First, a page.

Back in New York City, everyone tries to tell me what to do.

There’s black snow resting on the ground and I’m not wearing any socks, so when they tell me to smile more, let go more, forgive more, I focus on the tingles of my toes, and find solace in the fact that they haven’t yet gone numb.

My therapist tells me that I’m too stubborn.

A woman approaches me, after a panel I spoke on, where I opened up about depression, and tells me I shouldn’t sound so negative about my life.

A new friend admits she’d give it all to be like me.

One homeless man, near Grand Central, tells me I’d be prettier if I smiled.

And all I want to do is scream. But I smile, instead.

My therapist doesn’t smile when she says that being stubborn is my way of  feeling in control.

The woman, from the panel, says that I chose to live like I do and therefore, she doesn’t pity me.

A new friend tells me that It must be so freeing to jetset around the country, living in a new place every 30 days.

One homeless man tells me he likes my hair, but would like it more if I brushed it.

And all I want to say is “You don’t really know me.” But I brush my hair with my stone-cold fingers, instead.

My therapist doesn’t tell me to brush my hair when I get stubborn and moody, she tells me to stick my head in a bucket of ice. She says it will help me reset my emotions. She asks if I’ll give it a try.

The woman, from the panel, says I shouldn’t tell an audience of 300 people about my mistakes and failures, I should only talk about my moments of success.

A new friend asks me what it must be like to live such a perfect life.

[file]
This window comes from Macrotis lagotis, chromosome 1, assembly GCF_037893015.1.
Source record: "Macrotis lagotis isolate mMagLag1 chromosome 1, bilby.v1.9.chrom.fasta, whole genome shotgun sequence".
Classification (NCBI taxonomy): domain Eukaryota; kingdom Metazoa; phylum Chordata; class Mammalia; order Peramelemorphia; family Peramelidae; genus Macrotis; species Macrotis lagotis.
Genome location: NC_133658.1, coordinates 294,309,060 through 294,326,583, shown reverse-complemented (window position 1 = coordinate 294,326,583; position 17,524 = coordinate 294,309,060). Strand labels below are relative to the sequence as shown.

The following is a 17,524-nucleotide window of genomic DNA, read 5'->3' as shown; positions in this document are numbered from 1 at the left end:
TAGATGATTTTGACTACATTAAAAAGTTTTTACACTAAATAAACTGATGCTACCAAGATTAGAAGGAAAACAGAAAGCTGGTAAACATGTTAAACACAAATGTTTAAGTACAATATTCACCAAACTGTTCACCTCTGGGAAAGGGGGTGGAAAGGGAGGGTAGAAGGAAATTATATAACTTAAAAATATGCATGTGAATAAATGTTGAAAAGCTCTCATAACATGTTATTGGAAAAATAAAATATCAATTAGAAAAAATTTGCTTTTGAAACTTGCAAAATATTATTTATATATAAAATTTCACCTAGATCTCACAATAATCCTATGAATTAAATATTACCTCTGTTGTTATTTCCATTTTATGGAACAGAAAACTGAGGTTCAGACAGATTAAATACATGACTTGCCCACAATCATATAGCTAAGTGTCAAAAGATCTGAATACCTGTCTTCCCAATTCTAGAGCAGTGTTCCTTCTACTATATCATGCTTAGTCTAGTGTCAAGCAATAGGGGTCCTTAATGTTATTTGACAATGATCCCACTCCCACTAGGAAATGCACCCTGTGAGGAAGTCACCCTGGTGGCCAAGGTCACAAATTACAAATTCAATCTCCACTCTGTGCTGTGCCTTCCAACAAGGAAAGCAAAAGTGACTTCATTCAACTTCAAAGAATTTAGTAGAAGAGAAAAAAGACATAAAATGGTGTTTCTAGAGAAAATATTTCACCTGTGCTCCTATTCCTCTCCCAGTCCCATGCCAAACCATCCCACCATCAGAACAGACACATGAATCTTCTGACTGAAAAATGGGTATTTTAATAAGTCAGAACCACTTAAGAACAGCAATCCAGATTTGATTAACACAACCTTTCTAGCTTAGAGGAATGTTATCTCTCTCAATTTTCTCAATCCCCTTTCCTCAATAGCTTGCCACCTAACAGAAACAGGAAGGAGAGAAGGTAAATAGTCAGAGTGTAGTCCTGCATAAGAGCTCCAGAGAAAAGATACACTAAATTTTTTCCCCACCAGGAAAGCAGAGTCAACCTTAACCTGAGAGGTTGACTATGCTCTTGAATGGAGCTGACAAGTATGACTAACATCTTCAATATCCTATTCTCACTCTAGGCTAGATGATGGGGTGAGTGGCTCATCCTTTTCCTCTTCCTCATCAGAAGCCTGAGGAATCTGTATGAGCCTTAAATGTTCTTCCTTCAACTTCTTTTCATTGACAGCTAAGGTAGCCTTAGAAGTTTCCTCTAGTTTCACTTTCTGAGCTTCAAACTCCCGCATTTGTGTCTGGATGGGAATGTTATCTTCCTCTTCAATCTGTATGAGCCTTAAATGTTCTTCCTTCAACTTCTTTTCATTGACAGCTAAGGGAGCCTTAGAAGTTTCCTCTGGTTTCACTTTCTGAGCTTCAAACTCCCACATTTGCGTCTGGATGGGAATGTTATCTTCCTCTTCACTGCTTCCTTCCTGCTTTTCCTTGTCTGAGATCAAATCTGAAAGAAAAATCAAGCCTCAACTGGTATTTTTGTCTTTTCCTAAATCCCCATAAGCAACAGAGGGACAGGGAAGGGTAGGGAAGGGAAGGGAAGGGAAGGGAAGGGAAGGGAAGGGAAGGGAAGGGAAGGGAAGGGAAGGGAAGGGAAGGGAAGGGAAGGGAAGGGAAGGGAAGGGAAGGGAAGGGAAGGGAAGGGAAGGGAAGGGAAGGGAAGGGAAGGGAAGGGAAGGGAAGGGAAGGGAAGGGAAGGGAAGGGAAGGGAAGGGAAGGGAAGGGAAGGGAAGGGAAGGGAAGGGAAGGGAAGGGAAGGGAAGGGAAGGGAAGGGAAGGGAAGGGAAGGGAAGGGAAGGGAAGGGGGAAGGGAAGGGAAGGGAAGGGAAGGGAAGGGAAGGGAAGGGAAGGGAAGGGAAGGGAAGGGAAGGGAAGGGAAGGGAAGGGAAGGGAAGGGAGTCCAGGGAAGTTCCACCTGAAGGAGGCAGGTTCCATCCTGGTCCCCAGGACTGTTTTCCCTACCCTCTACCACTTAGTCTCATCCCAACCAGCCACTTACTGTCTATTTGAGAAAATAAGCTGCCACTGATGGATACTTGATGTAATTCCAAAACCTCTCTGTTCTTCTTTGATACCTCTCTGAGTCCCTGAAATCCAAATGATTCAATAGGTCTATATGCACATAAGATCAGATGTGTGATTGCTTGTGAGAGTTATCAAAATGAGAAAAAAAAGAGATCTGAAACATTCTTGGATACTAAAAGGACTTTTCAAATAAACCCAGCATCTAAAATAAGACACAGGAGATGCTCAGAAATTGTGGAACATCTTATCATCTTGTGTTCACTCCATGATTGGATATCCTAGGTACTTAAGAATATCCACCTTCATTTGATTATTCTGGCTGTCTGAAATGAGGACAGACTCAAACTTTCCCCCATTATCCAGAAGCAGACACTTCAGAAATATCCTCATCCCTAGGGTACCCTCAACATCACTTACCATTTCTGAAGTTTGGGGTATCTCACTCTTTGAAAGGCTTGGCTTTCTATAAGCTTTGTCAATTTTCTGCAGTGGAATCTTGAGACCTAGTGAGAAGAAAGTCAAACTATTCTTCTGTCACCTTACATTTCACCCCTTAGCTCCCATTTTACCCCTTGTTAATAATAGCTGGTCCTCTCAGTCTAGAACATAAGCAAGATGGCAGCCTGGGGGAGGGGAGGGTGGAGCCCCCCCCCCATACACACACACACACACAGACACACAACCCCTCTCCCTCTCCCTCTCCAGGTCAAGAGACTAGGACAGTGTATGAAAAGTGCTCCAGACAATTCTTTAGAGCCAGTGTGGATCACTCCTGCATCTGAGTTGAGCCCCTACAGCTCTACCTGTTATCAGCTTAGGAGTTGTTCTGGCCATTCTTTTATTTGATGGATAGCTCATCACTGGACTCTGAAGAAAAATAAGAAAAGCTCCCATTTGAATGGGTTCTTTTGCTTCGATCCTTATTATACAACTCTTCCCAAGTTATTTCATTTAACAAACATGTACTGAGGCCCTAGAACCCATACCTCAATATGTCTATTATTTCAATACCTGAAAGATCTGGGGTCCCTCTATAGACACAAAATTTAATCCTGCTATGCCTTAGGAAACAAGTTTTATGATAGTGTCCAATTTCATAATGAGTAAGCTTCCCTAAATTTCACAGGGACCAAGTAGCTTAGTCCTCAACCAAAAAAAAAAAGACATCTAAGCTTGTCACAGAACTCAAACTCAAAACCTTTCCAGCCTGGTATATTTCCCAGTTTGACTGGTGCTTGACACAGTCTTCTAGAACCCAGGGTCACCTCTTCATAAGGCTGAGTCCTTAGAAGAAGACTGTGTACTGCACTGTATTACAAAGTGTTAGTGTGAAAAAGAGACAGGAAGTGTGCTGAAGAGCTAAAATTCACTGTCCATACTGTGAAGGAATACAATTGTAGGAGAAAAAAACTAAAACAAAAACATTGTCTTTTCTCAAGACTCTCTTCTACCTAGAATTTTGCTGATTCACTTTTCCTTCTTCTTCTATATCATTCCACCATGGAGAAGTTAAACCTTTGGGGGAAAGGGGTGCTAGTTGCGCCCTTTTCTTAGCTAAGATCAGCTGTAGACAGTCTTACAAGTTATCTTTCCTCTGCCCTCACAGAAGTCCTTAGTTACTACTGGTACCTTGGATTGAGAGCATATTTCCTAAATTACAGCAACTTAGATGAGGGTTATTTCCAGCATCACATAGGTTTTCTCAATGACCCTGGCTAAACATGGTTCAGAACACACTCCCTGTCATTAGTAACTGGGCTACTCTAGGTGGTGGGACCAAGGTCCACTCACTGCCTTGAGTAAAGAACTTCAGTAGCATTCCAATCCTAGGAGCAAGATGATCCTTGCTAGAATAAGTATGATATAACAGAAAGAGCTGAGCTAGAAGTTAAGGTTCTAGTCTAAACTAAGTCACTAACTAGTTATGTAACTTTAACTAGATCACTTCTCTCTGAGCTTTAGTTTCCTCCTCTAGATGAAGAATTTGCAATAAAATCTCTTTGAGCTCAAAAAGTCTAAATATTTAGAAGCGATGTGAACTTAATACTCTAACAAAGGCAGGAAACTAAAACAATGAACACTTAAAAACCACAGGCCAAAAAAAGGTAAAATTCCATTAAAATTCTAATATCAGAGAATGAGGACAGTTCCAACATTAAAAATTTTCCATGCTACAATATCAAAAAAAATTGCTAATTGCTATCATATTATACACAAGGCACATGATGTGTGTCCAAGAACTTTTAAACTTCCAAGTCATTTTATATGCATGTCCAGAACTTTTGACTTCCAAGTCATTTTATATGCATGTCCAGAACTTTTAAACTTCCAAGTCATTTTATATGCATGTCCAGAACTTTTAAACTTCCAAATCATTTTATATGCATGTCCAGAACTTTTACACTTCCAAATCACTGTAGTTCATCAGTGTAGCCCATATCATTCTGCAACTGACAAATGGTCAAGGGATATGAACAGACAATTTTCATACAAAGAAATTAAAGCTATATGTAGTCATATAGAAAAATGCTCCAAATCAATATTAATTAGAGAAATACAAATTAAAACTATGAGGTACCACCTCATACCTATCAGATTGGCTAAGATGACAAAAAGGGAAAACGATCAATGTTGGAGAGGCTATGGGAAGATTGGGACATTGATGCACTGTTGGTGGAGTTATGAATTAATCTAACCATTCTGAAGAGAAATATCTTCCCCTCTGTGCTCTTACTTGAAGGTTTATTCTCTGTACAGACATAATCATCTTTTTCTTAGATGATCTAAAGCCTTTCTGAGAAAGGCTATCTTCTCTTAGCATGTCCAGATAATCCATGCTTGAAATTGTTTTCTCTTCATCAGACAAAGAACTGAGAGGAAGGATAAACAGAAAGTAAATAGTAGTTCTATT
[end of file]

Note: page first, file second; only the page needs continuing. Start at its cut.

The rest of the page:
One homeless man tells me that overall, I just look sad.

And all I want to do is tell them the truth. But I lie, instead.

I tell my therapist I’ll be less stubborn, lose that control, stick my head in an ice bucket.

I tell the woman, from the panel, that  she’s right. I’ll be more positive next time, trade my stories of struggle for stories of success.

I tell the new friend that it’s fun living in new places and it’s amazing seeing new things.

I tell the homeless man that I am happy, show a smile, give a dollar.

And yet , back in Los Angeles, I finally want to tell them all the truth.

Tell my therapist that I don’t know where I’ll get ice cubes and a bucket and also, is that advice even ethical and legal because it sounds like torture?

The woman from the panel that I’ll never stop telling an audience the truth about my struggles, my failures, the things that went very wrong before they finally became right.

My new friend that It’s not always so great living somewhere new, and that when we spoke that day in person, I was wearing $50 dress pants, that I couldn’t afford to keep, so I folded the tag into my underwear so nobody would know I was going to return them the next day.

And the homeless man, well, I didn’t tell him anything. But he was cold, so I gave him my socks. I don’t need them, I have shoes.

I have shoes.



I’m Jen Glantz. I’ve been a published writer for over 13 years, spilling my words into magazines (ranging from style to scuba diving), newspapers, websites and even this one time, a speech, for someone who didn’t speak a word of English. What drives my words, my site, my writing, is the power of relating to people. I find that many people, especially young girls, feel so alone and quite often they feel embarrassed. I want to shatter those feelings! I want them to read what I write and understand that it’s okay to be a little outside of the box, but most importantly, that it is okay to just be who they are.

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